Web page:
The nonwoven laminate of the present invention is comprised of coarse denier meltblown filaments, wherein a spunbond resin is utilized with a conventional meltblown process so as to capture thicker filaments. In general, the meltblown process utilizes a molten polymer is extruded under pressure through orifices in a spinneret or die. Traditionally, high velocity air impinges upon and entrains the filaments as they exit the die. Usually the energy of this step is such that the formed filaments are greatly reduced in diameter and are fractured so that microfibers of finite length are produced. Utilizing a spunbond resin with a lower melt flow rate, as well as lowering the air pressure, however, allows the collected filaments to take on a thicker diameter, providing the overall collective web with a desirable coarse texture. The process to form either a single layer or a multiple-layer fabric is continuous, that is, the process steps are uninterrupted from extrusion of the filaments to form the first layer until the bonded web is wound into a roll. Methods for producing these types of fabrics are described in U.S. Pat. No. 4,041,203, hereby incorporated by reference. The resultant filaments may be of various cross-sectional profiles, which are not considered a limitation to the practice of the present invention.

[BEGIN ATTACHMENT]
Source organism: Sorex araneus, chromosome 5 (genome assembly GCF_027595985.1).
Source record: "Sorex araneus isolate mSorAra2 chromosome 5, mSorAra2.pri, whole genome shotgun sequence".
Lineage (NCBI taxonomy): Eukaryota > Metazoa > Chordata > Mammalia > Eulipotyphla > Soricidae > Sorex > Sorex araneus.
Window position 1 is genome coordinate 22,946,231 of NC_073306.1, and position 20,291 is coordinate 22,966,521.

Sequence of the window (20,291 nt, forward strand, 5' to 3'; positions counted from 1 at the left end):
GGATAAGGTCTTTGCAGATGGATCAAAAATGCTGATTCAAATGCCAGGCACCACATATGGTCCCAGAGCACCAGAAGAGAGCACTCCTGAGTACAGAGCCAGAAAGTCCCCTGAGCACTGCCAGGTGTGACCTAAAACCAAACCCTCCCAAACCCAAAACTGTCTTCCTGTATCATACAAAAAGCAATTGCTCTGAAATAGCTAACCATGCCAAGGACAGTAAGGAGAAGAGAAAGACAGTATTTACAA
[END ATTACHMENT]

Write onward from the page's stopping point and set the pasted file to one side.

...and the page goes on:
In a particular embodiment, a polypropylene spunbond resin, commercially known as PP3155 made available by Exxon Chemical Company was utilized. The aforementioned resin had a 35 MFR and was extruded at an average die temperature of 562° Fahrenheit with an approximate throughput of 7.1 grams/hole/min. Further, the distance between the meltblown die and the collective surface was around the order of 19 inches. The resultant meltblown filaments have a denier between that of 5 and 50 microns. Suitable polymers that may be used in the meltblowing process of the present invention include those selected from the group consisting of polyolefins, polyesters, polyetheresters, and polyamide.